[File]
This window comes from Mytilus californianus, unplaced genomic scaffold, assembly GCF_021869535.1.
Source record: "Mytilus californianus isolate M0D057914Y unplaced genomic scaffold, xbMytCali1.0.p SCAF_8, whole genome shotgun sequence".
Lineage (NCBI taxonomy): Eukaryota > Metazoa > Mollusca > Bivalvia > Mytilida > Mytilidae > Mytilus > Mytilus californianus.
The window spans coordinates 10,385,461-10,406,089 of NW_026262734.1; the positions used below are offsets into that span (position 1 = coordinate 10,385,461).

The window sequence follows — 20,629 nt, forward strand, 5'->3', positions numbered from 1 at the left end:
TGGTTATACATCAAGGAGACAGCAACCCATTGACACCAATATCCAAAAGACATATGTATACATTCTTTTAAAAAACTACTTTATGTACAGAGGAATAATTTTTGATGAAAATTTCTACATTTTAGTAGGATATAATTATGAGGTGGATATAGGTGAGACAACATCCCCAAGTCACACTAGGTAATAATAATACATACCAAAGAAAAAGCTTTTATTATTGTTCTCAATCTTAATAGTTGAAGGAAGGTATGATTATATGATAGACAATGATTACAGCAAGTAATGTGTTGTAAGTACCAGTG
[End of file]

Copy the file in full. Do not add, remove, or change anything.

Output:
This window comes from Mytilus californianus, unplaced genomic scaffold, assembly GCF_021869535.1.
Source record: "Mytilus californianus isolate M0D057914Y unplaced genomic scaffold, xbMytCali1.0.p SCAF_8, whole genome shotgun sequence".
Lineage (NCBI taxonomy): Eukaryota > Metazoa > Mollusca > Bivalvia > Mytilida > Mytilidae > Mytilus > Mytilus californianus.
The window spans coordinates 10,385,461-10,406,089 of NW_026262734.1; the positions used below are offsets into that span (position 1 = coordinate 10,385,461).

The window sequence follows — 20,629 nt, forward strand, 5'->3', positions numbered from 1 at the left end:
TGGTTATACATCAAGGAGACAGCAACCCATTGACACCAATATCCAAAAGACATATGTATACATTCTTTTAAAAAACTACTTTATGTACAGAGGAATAATTTTTGATGAAAATTTCTACATTTTAGTAGGATATAATTATGAGGTGGATATAGGTGAGACAACATCCCCAAGTCACACTAGGTAATAATAATACATACCAAAGAAAAAGCTTTTATTATTGTTCTCAATCTTAATAGTTGAAGGAAGGTATGATTATATGATAGACAATGATTACAGCAAGTAATGTGTTGTAAGTACCAGTG